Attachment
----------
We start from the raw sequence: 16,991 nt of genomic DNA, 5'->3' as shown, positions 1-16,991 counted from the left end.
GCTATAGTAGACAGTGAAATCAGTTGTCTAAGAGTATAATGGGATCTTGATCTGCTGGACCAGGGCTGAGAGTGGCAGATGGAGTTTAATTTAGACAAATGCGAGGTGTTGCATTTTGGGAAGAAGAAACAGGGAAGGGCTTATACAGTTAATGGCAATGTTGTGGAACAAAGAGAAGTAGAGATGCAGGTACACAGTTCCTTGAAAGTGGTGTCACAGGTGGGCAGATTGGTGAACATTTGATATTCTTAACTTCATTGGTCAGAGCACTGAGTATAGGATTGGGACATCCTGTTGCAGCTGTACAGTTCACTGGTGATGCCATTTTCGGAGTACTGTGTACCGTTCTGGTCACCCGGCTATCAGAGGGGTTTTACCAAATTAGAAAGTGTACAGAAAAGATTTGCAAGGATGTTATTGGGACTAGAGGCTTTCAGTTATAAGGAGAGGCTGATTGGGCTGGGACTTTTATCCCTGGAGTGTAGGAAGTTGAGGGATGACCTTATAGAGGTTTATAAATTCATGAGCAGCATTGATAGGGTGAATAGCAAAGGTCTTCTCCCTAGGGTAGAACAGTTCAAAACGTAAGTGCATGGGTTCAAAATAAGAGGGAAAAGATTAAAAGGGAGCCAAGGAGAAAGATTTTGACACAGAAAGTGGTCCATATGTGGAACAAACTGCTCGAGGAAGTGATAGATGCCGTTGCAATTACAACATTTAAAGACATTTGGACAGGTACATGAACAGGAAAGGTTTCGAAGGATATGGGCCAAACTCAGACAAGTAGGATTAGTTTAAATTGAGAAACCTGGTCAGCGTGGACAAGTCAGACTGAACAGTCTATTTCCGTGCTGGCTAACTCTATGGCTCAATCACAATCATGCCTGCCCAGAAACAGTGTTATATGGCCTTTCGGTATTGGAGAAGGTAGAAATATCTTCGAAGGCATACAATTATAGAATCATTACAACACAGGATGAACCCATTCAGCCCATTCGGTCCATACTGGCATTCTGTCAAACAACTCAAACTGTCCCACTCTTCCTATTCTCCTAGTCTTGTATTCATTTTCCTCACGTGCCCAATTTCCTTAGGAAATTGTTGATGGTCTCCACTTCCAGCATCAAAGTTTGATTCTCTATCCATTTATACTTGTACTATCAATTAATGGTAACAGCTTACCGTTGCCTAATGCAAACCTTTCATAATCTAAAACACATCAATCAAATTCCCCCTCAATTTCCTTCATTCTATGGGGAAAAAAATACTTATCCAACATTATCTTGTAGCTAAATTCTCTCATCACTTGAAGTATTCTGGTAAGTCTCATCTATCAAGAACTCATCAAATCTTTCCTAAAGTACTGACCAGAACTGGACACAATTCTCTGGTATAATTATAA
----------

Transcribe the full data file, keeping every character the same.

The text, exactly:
We start from the raw sequence: 16,991 nt of genomic DNA, 5'->3' as shown, positions 1-16,991 counted from the left end.
GCTATAGTAGACAGTGAAATCAGTTGTCTAAGAGTATAATGGGATCTTGATCTGCTGGACCAGGGCTGAGAGTGGCAGATGGAGTTTAATTTAGACAAATGCGAGGTGTTGCATTTTGGGAAGAAGAAACAGGGAAGGGCTTATACAGTTAATGGCAATGTTGTGGAACAAAGAGAAGTAGAGATGCAGGTACACAGTTCCTTGAAAGTGGTGTCACAGGTGGGCAGATTGGTGAACATTTGATATTCTTAACTTCATTGGTCAGAGCACTGAGTATAGGATTGGGACATCCTGTTGCAGCTGTACAGTTCACTGGTGATGCCATTTTCGGAGTACTGTGTACCGTTCTGGTCACCCGGCTATCAGAGGGGTTTTACCAAATTAGAAAGTGTACAGAAAAGATTTGCAAGGATGTTATTGGGACTAGAGGCTTTCAGTTATAAGGAGAGGCTGATTGGGCTGGGACTTTTATCCCTGGAGTGTAGGAAGTTGAGGGATGACCTTATAGAGGTTTATAAATTCATGAGCAGCATTGATAGGGTGAATAGCAAAGGTCTTCTCCCTAGGGTAGAACAGTTCAAAACGTAAGTGCATGGGTTCAAAATAAGAGGGAAAAGATTAAAAGGGAGCCAAGGAGAAAGATTTTGACACAGAAAGTGGTCCATATGTGGAACAAACTGCTCGAGGAAGTGATAGATGCCGTTGCAATTACAACATTTAAAGACATTTGGACAGGTACATGAACAGGAAAGGTTTCGAAGGATATGGGCCAAACTCAGACAAGTAGGATTAGTTTAAATTGAGAAACCTGGTCAGCGTGGACAAGTCAGACTGAACAGTCTATTTCCGTGCTGGCTAACTCTATGGCTCAATCACAATCATGCCTGCCCAGAAACAGTGTTATATGGCCTTTCGGTATTGGAGAAGGTAGAAATATCTTCGAAGGCATACAATTATAGAATCATTACAACACAGGATGAACCCATTCAGCCCATTCGGTCCATACTGGCATTCTGTCAAACAACTCAAACTGTCCCACTCTTCCTATTCTCCTAGTCTTGTATTCATTTTCCTCACGTGCCCAATTTCCTTAGGAAATTGTTGATGGTCTCCACTTCCAGCATCAAAGTTTGATTCTCTATCCATTTATACTTGTACTATCAATTAATGGTAACAGCTTACCGTTGCCTAATGCAAACCTTTCATAATCTAAAACACATCAATCAAATTCCCCCTCAATTTCCTTCATTCTATGGGGAAAAAAATACTTATCCAACATTATCTTGTAGCTAAATTCTCTCATCACTTGAAGTATTCTGGTAAGTCTCATCTATCAAGAACTCATCAAATCTTTCCTAAAGTACTGACCAGAACTGGACACAATTCTCTGGTATAATTATAA